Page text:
Nine fascinating facts about Bitcoin
When is Bitcoin’s most profitable time of the year, and how much BTC is lost every day?
In 100 years’ time, 2021 will go down in the history books as the year that Bitcoin hit the big time – exploding in value and attracting support from high-profile institutions along the way. Here are some enlightening Bitcoin facts that show how extraordinary the past 12 months have been – along with some statistics revealing the challenges that lie ahead.
1. A year unlike any other
In March 2020, Bitcoin suffered a dramatic flash crash that became known as Black Thursday – losing half of its value in a jaw-dropping plunge that lasted for two days. At one point, the cryptocurrency fell below $4,000. Just over 12 months later, and a new record high of $64,843.10 was set… marking a gain of 1,517% over this period.
2. Q4 tends to be the most profitable
Here’s another interesting fact about Bitcoin: historical data shows that the fourth quarter of the year, the period from October to December, tends to deliver the highest gains. Between 2013 and 2020, the world’s biggest cryptocurrency only suffered losses in three Q4s – delivering explosive gains in the rest.
Bitcoin facts and figures suggest that halving events have a big impact here. The biggest rises in Q4 came in 2013 and 2017, when BTC rose by 479.6% and 215% respectively. Both quarters came about 12 to 18 months after block rewards given to miners were slashed in half, reducing the amount of new supply entering circulation. Given how BTC tends to operate on a four-year cycle, there are now bold predictions being made that we could see equally explosive returns in Q4 2021. However, past performance doesn’t always predict what lies ahead in the future.
3. Tesla’s cashing in on its crypto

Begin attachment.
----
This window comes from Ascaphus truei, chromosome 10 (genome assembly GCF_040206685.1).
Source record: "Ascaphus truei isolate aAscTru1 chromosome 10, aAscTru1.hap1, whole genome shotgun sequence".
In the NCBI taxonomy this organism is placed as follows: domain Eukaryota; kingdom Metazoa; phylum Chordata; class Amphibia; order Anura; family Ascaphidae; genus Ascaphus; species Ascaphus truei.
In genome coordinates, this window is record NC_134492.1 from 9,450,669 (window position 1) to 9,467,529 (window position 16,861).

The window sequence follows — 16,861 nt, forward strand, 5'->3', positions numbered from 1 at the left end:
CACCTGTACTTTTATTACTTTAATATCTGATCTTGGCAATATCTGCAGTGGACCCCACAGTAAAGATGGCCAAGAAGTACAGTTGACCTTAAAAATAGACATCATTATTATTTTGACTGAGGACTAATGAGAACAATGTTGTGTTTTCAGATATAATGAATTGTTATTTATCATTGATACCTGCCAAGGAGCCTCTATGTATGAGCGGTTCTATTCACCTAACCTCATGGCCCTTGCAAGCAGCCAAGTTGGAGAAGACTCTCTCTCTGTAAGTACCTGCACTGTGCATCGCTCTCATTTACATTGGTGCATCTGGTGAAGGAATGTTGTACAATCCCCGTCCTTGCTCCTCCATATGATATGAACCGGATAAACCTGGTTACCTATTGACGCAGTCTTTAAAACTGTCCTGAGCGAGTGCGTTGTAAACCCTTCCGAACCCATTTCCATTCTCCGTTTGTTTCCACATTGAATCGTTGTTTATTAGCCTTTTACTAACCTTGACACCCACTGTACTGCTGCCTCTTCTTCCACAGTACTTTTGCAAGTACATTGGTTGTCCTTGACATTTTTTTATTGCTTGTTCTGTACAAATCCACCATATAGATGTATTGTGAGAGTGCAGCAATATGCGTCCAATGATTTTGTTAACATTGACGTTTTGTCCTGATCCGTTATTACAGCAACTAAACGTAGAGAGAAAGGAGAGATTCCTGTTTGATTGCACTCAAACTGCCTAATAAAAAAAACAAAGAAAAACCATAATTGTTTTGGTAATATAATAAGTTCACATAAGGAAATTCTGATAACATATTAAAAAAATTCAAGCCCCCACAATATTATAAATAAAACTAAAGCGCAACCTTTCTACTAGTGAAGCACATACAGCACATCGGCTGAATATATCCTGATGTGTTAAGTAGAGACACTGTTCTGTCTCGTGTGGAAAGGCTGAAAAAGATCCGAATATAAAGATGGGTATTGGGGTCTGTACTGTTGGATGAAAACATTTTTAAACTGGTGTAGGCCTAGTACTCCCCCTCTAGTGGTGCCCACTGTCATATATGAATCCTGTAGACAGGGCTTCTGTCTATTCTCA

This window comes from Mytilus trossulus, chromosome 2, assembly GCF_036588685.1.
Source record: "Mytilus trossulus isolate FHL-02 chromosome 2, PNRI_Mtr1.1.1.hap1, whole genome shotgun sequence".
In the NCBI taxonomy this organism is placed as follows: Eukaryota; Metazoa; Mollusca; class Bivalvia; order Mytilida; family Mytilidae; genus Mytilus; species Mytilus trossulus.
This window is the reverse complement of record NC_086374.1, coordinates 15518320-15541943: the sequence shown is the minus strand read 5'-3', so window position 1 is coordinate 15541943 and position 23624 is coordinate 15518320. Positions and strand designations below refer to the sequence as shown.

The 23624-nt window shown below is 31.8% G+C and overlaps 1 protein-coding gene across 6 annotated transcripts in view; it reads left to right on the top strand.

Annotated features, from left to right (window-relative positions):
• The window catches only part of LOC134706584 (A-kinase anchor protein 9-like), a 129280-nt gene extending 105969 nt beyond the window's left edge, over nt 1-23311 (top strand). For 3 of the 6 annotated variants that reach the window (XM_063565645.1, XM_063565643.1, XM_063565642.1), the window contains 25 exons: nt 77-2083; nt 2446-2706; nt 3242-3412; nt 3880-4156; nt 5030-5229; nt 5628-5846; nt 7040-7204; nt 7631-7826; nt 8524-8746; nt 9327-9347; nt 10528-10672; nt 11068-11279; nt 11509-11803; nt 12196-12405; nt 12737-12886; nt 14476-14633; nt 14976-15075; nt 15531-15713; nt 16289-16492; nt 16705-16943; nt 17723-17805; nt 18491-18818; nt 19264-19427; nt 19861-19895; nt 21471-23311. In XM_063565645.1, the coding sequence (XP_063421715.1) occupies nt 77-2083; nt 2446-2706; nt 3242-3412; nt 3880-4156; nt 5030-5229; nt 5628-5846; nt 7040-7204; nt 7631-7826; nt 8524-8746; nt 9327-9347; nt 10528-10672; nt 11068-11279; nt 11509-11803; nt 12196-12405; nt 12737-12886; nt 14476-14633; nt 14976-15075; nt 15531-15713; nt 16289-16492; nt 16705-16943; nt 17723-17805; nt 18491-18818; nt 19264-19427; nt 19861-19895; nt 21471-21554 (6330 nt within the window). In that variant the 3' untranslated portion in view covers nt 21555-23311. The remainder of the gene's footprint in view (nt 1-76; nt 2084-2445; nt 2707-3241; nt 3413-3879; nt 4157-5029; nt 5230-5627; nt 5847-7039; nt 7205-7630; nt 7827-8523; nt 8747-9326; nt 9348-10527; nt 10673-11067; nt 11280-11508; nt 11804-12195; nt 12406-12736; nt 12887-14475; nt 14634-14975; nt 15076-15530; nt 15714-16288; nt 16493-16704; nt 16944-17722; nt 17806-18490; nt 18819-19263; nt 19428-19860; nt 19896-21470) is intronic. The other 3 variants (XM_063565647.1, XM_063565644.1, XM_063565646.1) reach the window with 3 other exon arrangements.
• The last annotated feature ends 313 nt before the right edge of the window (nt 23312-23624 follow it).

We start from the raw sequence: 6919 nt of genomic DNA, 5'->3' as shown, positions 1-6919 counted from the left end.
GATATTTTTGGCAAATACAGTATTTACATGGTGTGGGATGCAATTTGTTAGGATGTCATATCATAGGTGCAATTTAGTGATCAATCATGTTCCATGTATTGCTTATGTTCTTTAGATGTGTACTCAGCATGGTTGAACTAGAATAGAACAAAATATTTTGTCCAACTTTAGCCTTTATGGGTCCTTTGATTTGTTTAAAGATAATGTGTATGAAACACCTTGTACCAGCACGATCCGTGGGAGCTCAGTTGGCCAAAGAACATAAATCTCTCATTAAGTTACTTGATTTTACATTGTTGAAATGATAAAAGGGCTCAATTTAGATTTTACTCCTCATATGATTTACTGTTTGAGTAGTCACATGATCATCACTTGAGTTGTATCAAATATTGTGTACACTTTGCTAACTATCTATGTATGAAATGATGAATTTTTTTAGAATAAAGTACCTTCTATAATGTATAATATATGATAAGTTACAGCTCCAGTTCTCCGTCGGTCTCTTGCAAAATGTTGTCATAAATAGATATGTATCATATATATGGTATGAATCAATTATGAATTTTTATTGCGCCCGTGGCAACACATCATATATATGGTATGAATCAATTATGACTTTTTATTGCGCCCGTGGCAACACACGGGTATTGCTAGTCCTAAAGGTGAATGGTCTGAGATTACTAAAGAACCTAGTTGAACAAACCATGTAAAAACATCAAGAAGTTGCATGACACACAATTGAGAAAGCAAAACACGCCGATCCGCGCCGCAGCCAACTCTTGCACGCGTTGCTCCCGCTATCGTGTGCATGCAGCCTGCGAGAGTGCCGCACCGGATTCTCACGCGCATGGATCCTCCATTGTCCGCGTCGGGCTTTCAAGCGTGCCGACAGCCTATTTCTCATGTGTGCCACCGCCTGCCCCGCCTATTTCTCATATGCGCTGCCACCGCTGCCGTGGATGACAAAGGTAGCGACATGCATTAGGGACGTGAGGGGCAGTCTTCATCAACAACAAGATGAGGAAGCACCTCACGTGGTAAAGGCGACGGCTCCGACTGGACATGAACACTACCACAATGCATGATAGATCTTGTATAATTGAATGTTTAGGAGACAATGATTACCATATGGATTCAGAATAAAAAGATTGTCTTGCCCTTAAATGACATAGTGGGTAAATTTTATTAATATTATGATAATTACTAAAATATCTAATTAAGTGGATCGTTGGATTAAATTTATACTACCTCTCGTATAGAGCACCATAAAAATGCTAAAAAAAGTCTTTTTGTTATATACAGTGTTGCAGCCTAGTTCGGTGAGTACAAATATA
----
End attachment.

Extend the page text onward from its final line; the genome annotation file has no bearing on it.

When it comes to unbelievable facts about Bitcoin, just look at how Tesla’s investment of $1.5bn in crypto has performed since January. The electric vehicle manufacturer recently revealed that it booked a $101m profit from selling 10% of its BTC stash – just three months after the purchase was made. This means that, in just three months, the company has made more money from Bitcoin than it has from selling cars for 14 years.
4. A lot of Bitcoin has been lost forever
Estimates in 2020 suggested that 3.7 million BTC had been lost forever and are now unrecoverable. As of the all-time high seen in April 2021, this would have had a cash value of $239bn.
Unfortunately, the latest Bitcoin facts and figures indicate that this is a problem that’s getting worse, not better. Data from crypto analyst Timothy Peterson indicates that 1,500 BTC are lost every single day – far more than the 900 BTC that’s mined on a daily basis.
Beyond these Bitcoin statistics, we’ve heard some rather horrifying stories about what this can look like in practice. In January, a Californian programmer revealed that he had forgotten the password to a hard drive that contained 7,002 BTC… and he only has two guesses left. At the time of writing, this would be worth $385.4m.